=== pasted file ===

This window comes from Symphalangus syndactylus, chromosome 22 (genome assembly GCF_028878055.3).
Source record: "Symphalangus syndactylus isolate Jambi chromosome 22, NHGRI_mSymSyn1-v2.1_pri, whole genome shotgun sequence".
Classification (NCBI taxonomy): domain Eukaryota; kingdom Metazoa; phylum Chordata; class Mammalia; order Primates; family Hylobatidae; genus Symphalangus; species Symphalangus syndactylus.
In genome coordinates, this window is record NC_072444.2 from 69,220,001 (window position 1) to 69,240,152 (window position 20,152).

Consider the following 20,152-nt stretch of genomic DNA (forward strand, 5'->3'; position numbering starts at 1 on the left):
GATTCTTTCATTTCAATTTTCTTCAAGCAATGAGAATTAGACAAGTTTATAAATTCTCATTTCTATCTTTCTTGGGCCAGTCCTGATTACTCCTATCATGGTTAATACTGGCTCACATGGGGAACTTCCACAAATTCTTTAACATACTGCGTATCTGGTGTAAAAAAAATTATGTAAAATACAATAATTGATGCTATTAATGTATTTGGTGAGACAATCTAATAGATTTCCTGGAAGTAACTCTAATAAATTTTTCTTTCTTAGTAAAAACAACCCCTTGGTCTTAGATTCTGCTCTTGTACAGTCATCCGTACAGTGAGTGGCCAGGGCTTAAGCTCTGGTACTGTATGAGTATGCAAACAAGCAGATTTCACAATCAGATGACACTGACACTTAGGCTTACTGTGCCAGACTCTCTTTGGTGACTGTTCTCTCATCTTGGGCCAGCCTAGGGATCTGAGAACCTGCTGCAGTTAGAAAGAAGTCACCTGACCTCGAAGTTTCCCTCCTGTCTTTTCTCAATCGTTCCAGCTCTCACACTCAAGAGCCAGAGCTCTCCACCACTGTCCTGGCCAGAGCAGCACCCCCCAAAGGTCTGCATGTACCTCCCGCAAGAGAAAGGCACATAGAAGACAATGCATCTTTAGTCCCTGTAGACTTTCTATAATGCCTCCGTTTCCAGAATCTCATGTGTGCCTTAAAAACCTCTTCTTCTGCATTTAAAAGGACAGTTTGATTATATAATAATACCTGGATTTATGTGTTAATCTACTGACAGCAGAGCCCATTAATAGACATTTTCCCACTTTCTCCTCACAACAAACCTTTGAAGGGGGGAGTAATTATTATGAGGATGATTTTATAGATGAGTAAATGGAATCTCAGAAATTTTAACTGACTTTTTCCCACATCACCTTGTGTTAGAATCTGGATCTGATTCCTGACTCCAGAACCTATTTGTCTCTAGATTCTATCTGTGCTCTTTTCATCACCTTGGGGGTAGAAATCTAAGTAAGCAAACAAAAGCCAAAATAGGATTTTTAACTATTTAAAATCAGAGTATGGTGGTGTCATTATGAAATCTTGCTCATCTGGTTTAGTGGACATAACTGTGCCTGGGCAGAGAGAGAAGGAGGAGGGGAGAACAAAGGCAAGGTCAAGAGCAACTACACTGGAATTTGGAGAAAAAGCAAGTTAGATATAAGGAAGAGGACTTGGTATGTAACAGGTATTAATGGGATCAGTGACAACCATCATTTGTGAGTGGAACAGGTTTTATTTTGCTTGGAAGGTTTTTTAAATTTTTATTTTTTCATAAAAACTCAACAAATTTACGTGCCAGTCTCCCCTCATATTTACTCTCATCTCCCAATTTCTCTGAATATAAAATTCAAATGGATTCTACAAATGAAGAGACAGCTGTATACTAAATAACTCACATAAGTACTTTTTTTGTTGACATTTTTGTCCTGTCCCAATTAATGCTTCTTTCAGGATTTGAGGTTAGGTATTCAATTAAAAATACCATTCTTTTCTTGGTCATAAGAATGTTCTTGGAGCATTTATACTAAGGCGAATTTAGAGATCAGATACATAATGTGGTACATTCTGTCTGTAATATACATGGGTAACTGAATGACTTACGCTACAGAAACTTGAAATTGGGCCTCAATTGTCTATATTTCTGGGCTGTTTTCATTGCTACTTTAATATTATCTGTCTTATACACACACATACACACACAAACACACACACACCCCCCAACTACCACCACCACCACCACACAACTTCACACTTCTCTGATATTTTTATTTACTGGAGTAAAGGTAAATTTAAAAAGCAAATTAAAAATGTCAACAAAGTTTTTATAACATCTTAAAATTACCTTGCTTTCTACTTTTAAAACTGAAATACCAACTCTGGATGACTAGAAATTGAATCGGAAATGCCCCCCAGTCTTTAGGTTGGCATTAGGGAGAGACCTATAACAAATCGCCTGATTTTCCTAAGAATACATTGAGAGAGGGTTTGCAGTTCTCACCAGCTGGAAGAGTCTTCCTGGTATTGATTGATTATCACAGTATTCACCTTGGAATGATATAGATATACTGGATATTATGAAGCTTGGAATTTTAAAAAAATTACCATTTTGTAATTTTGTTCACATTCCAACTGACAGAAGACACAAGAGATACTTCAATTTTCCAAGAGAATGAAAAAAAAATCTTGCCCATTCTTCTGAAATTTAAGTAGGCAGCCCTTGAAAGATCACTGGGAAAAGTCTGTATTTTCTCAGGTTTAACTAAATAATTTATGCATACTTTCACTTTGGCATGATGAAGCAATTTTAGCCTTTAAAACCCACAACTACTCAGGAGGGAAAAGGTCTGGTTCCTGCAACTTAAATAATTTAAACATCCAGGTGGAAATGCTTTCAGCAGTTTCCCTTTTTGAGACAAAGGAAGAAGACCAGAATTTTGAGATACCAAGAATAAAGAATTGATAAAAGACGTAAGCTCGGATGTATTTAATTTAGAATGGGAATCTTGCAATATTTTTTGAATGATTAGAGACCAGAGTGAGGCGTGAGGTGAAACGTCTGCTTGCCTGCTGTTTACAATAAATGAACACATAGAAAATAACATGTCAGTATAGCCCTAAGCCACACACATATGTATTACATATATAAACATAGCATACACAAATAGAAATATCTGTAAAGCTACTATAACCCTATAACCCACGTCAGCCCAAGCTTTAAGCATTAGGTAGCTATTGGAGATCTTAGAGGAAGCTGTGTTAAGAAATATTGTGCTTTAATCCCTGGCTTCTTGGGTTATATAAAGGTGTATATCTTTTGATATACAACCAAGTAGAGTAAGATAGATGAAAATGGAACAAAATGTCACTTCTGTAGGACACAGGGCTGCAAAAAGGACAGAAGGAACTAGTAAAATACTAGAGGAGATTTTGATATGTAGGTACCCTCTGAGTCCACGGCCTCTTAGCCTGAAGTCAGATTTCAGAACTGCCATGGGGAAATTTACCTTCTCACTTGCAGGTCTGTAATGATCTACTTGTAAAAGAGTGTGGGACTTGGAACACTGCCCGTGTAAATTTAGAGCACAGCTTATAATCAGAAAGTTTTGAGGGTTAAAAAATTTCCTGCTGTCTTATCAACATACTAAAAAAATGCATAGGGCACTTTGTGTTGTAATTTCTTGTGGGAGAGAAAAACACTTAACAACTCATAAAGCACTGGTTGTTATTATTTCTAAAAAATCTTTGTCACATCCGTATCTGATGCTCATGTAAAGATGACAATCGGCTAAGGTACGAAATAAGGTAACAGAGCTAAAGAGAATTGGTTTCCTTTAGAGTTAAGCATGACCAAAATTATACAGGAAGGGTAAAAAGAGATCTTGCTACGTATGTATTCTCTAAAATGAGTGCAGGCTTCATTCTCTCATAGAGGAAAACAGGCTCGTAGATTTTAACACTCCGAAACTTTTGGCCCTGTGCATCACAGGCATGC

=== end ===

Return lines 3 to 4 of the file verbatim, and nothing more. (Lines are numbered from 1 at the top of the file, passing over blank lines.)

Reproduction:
Classification (NCBI taxonomy): domain Eukaryota; kingdom Metazoa; phylum Chordata; class Mammalia; order Primates; family Hylobatidae; genus Symphalangus; species Symphalangus syndactylus.
In genome coordinates, this window is record NC_072444.2 from 69,220,001 (window position 1) to 69,240,152 (window position 20,152).